If your goal is to lose money, go with the hot hand: invest in
the dominate theme, the latest fad, the newest investment
Unfortunately, popularity has the same influence on investors
as a flame has on a moth. Meaning that it draws them in and
I've seen it time and time again. Money that wasn't lost
investing in Japanese stocks in the 1980s was lost investing in
Internet stocks in the 1990s. Money that wasn't lost in Internet
stocks was subsequently lost in residential real estate in the
And if there's any money left, it's set to be lost all over
again in real estate.
This time, losses will accumulate in residential rental real
estate. I'm convinced money will be lost because of the torrent
of new investments large institutions have devised to capitalize
on the "residential rental" thesis.
You might be familiar with the pitch. It is simply this:
underwriting standards are tight, so more people are forced to
rent. This pushes rental rates higher, which in turn leads to
lower vacancies and higher rental housing values.
about an apartment rental REITs. These are some of the lowest
yielding REITs. And there are many new apartment REITS that have
come public the past couple years to exploit the rental
But there's an even more dangerous REIT, one focused on
single-family homes. Large institutions are buying large swaths
of single-family homes, rehabbing them, and renting
Now these large institutions are tapping public equity markets
to let you participate in their good fortune (or a cynic - and
I'm one - might say, to cash out to suckers).
Silver Bay Realty Trust Corp (
American Residential Properties (
US Masters Residential Property Fund (ASX: URF)
have had IPOs this year.
Investors who got in at the ground floor are hardly
Silver Bay is down 9% from its IPO price and American
Residential Properties is down 20%. As for US Masters, it's a
penny stock that trades on the Australian Stock Exchange and is
up 19% to a whopping $1.90 a share.
And more IPOs are on the way. These include:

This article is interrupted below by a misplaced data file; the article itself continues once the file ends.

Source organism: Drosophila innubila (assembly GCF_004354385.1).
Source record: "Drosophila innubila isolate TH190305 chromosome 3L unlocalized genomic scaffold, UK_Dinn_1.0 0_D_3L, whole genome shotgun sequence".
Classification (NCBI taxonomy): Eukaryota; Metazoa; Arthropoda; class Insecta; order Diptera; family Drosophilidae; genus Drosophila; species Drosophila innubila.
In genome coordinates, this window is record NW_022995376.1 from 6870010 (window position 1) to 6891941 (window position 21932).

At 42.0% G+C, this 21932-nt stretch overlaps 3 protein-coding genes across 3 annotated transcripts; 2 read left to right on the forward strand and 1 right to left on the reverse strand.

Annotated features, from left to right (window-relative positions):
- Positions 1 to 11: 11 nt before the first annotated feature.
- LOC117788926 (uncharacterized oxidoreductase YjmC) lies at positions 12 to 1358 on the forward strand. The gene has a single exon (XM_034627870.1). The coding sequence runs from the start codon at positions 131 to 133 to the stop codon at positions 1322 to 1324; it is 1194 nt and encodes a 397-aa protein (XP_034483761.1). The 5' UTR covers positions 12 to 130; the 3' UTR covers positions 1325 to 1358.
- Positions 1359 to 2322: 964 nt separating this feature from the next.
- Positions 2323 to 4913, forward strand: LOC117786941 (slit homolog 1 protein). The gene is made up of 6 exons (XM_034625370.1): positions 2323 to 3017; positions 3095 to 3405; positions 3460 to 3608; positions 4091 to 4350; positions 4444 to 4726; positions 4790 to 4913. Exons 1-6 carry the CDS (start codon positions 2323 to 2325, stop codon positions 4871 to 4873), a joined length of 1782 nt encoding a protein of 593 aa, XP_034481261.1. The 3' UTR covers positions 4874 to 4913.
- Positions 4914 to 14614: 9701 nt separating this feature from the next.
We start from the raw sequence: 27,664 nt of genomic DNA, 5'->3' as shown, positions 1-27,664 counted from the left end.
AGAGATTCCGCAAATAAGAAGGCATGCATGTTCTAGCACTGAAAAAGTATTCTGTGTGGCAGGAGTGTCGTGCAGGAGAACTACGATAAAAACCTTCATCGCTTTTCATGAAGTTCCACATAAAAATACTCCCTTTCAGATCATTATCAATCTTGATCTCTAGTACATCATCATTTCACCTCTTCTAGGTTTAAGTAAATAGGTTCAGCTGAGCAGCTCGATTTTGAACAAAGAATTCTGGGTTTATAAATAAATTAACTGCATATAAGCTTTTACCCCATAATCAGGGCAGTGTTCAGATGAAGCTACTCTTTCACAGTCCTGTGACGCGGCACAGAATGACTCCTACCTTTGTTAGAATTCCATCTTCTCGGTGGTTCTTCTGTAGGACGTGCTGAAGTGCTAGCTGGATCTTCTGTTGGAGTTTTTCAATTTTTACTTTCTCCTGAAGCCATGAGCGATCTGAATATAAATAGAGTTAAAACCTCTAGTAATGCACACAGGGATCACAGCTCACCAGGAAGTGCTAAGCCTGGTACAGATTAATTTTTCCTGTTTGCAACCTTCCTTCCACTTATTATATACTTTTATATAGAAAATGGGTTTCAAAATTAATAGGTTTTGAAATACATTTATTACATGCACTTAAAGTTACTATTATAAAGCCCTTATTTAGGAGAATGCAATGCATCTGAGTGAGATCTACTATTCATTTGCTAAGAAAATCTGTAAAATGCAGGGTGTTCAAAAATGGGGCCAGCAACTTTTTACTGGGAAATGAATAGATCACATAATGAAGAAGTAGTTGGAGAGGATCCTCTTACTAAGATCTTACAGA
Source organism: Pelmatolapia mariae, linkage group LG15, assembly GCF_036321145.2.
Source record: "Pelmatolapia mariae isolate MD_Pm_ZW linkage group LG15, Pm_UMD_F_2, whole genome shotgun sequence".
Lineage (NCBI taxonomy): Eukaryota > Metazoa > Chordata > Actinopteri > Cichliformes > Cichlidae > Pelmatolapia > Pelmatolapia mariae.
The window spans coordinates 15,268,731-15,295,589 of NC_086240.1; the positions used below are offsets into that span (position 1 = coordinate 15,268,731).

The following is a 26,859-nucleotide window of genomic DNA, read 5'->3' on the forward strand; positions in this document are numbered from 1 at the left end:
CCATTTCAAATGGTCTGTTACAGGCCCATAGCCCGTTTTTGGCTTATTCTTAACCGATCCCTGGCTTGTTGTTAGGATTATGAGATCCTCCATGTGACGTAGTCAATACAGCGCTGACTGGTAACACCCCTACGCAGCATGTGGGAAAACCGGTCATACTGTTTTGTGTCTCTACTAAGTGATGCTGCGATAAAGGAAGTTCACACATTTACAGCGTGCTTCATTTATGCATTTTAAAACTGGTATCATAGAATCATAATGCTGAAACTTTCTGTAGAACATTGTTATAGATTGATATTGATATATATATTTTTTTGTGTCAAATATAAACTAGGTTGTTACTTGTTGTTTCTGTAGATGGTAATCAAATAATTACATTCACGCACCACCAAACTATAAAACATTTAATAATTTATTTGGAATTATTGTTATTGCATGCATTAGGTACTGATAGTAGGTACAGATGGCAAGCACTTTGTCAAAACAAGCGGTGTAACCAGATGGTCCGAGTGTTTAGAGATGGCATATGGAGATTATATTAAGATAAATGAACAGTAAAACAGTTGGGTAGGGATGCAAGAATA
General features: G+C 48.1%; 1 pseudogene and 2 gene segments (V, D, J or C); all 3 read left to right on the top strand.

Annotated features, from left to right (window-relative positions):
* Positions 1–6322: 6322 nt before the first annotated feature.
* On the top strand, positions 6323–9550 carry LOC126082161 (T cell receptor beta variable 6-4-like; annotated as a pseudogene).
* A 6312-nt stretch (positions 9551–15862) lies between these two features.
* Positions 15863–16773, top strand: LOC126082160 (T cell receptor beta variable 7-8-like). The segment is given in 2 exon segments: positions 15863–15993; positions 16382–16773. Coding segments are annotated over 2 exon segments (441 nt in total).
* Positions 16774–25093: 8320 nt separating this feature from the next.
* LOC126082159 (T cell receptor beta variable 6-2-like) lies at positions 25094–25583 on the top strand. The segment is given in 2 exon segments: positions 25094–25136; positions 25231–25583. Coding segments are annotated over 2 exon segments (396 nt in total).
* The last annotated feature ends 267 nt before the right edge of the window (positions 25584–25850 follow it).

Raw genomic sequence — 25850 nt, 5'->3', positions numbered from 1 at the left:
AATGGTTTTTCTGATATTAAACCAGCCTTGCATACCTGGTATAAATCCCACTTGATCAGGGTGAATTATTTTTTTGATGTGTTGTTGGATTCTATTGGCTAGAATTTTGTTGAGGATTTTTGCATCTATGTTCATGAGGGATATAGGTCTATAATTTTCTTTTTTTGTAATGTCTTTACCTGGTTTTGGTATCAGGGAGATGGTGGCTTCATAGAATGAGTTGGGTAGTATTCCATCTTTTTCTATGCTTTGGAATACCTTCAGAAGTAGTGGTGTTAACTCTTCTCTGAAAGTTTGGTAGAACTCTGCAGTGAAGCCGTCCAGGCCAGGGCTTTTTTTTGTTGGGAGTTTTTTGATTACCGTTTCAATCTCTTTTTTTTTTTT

- American Homes 4 Rent - the second-largest owner of
single-family rental properties with 10,000 properties
- Colony American owns 9,900 properties, making it the third
largest home owner
- Waypoint Homes Realty Trust - #5 in terms of home
ownership, with 3,500 rental properties, filed for a $100
It's only a matter of time before
Blackstone Group (
- the biggest homeowner with 25,000 homes - has an IPO for its
Invitation Homes unit.
The popular investing thesis I shared sounds logical and
enticing. But it's one that's well known today. Nearly every
investor understands the opportunity. And for that reason,
the opportunity is fully priced.
More important, the thesis fails to tell the full story. Yes,
underwriting standards are tight, but people are getting loans.
Indeed, conforming loans below $417,000 are readily available.
Year over year, mortgage loans are up 12%.
In addition, data collected by Fannie Mae and Freddie Mac show
Americans overwhelming prefer to own than rent. Why would anyone
be surprised? Neighborhoods composed of owner-occupied homes are
more stable and hold their value better than neighborhoods
composed of renters.
As for the thesis of perpetually rising rents, ignore it. In
my opinion, we're approaching a top, if we haven't reached one
Nationwide, landlords increased rents an average of 0.7% to
$1,062 in the second quarter. The increase is slightly above the
0.6% increase posted in the first quarter, but it's well below
the 1.3% rise one year ago.
The vacancy rate, meanwhile, held steady at 4.3% in the second
quarter. Standing pat means the rental market experienced the
first quarter since early 2010 when vacancy rates haven't
The single-family rental market is poised to disappoint,
because popularity always disappoints. Give me a popular
investing thesis, and I'll give you an account of investor
heartache and misery.